After having shown how the retailer can use our model to increase profits, we can now generalize these insights by conducting more extensive analyses with randomly generated data. Section 5.2.1 describes the data used and the test setting. Section 5.2.2 then provides runtime tests. Section 5.2.3 investigates the impact of backroom availability on profits and solution structures and Sect. 5.2.4 analyzes the profit advantages retailers can achieve when thoroughly accounting for replenishment processes. We compare our model to a sales-proportional allocation rule in Sect. 5.2.5 and develop an extension to account for assortment decisions in Sect. 5.2.6.

5.2.1 Data applied, models and test bed

The data generation process is based on the data obtained from the case study. If not stated otherwise, we use a uniform distribution to randomly generate the item-specific parameters which are within the following intervals: \(d_i \in [50,70]\); \(r_i \in [10,20]\); \(c_i \in [75\%\cdot r_i,80\%\cdot r_i]\); \(g_{ib_i} \in [3,5]\); \(\mathrm{VC}_i^\mathrm{{DIR}} = [0.02,0.06]\); \(\mathrm{VC}_i^\mathrm{{BR}} = [0.06,0.10]\); \(\mathrm{FC}_i^\mathrm{{DIR}}=[0.08,0.12]\); \(\mathrm{FC}_i^\mathrm{{BR}} =[0.16,0.24]\); \(h_i^\mathrm{{SR}} \in [2.5\% \cdot r_i, 3.5\% \cdot r_i]\) and \(h_i^\mathrm{{BR}} \in [1.5\% \cdot c_i, 2.0\% \cdot c_i]\). In other words, replenishment from the backroom is twice as expensive as direct replenishment on average, and inventory holding costs are lower in the showroom than in the backroom. Space elasticity of the single items \(\beta _i\) is assumed to vary between 0 and 35%. To focus on the core effects, we assume \(w_i=l_i=1\), if not stated otherwise. Furthermore, we set \(K=15\) and \(F=6\) for the precalculations, were K(F) corresponds to the number of elements in \({\mathbb {K}}_i\) with \(k_i = 1, \ldots , K\) (\({\mathbb {F}}_i\) with \(f_i = 1,\ldots ,F\)).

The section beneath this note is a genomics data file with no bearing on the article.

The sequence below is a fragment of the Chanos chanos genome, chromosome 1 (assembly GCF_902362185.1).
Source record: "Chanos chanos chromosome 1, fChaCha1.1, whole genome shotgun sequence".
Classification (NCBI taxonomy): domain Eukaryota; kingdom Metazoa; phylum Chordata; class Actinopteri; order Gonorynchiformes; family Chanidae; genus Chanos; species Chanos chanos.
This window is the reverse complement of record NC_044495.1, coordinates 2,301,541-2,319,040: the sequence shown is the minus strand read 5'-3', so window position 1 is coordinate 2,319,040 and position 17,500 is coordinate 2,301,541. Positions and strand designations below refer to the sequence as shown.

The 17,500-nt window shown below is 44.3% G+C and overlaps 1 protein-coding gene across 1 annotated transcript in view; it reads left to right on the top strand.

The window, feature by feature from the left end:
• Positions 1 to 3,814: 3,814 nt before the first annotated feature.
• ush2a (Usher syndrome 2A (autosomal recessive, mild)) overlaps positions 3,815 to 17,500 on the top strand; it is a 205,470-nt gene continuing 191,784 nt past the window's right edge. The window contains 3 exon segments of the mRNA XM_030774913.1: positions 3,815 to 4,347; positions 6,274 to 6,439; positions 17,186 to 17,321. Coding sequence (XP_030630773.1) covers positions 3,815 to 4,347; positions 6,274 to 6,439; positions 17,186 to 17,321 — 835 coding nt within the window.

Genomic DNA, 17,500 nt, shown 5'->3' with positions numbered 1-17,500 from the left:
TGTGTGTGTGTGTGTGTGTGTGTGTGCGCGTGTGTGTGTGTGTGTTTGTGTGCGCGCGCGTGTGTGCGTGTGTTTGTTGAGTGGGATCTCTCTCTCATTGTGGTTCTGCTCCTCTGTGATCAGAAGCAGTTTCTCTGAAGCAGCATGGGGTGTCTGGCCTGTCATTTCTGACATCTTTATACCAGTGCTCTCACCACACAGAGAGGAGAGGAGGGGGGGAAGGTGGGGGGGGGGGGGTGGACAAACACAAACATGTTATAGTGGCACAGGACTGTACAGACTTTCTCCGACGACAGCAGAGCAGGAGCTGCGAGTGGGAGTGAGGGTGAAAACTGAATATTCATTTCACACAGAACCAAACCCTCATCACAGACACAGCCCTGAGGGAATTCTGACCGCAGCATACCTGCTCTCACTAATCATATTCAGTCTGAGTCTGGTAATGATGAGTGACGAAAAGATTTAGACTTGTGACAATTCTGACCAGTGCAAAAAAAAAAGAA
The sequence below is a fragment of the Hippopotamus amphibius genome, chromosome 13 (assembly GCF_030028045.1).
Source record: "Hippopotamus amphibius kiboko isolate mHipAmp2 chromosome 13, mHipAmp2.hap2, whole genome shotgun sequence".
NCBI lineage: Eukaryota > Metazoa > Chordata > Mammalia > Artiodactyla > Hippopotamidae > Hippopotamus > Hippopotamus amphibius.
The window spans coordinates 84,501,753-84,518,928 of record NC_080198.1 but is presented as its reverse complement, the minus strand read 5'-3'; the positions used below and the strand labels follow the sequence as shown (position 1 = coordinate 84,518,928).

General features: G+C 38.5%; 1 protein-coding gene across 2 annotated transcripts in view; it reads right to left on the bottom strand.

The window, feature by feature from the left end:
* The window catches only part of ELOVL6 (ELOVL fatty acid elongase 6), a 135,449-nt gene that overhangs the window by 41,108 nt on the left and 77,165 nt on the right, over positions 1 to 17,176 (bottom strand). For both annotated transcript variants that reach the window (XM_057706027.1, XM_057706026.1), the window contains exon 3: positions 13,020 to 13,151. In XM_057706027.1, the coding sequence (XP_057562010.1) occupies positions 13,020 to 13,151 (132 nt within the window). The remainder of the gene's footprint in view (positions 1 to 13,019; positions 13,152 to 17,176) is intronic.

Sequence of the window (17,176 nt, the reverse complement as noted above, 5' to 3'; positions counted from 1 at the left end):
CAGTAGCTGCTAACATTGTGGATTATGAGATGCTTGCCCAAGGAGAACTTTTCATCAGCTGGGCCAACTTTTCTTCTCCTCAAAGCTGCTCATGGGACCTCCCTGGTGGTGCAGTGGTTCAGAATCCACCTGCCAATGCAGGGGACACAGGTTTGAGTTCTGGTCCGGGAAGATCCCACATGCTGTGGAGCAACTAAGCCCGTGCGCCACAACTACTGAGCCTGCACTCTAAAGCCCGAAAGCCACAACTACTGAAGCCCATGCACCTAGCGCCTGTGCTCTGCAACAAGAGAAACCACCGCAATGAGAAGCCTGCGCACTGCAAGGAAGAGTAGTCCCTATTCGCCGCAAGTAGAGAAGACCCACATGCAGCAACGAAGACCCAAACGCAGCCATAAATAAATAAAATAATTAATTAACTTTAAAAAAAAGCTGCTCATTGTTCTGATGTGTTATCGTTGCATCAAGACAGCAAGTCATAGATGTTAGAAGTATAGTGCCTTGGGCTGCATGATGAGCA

We use the model CSRPBS to optimize facings, visible facing width and order frequencies, and solve it using the MIP introduced in Sect. 4 (cf. Eqs. 610). The CSRP* model is used to evaluate the impact of ignoring specific effects (e.g., replenishment cost) “a posteriori”. The measured effects are averages across 100 randomly generated instances of N items.

5.2.2 Runtime test

Table 4 shows the average runtime for different problem instances and shows that our model can efficiently generate optimal results even for large-scale problem instances. While we assumed \(w_i=l_i=1\) for all instances up to \(N=400\) items, for the instance with \(N=2000\), \(S=60,000\) and \(B=30,000\) we randomly generated item dimensions with \(w_i \in [2,10]\) and \(l_i \in [5,15]\) to test runtime performance under more complex assumptions. The model still generates optimal results in a minimum amount of time in less than a minute runtime on average.

Table 4 Runtime tests for different problem sizes, in seconds

The CSRPBS is a knapsack problem. It becomes a hard knapsack problem when item weight (in our case the shelf space occupied by the item) and the item contribution (in our case the unit margin) are strongly correlated (cf. Pisinger 2005). To test the performance of our approach on hard knapsack problems, we run a further test on instances with \(N=2000\), \(S=60,000\) and \(B=30,000\), where unit margins and space occupied correlate with \(R^2 = 0.9\). The average runtime for these 100 instances is 78.06 s, with a minimum of 62.34 s and a maximum of 93.47 s, which shows that our approach can also handle hard knapsack problems efficiently.

5.2.3 Impact of backroom space on profits and solution structures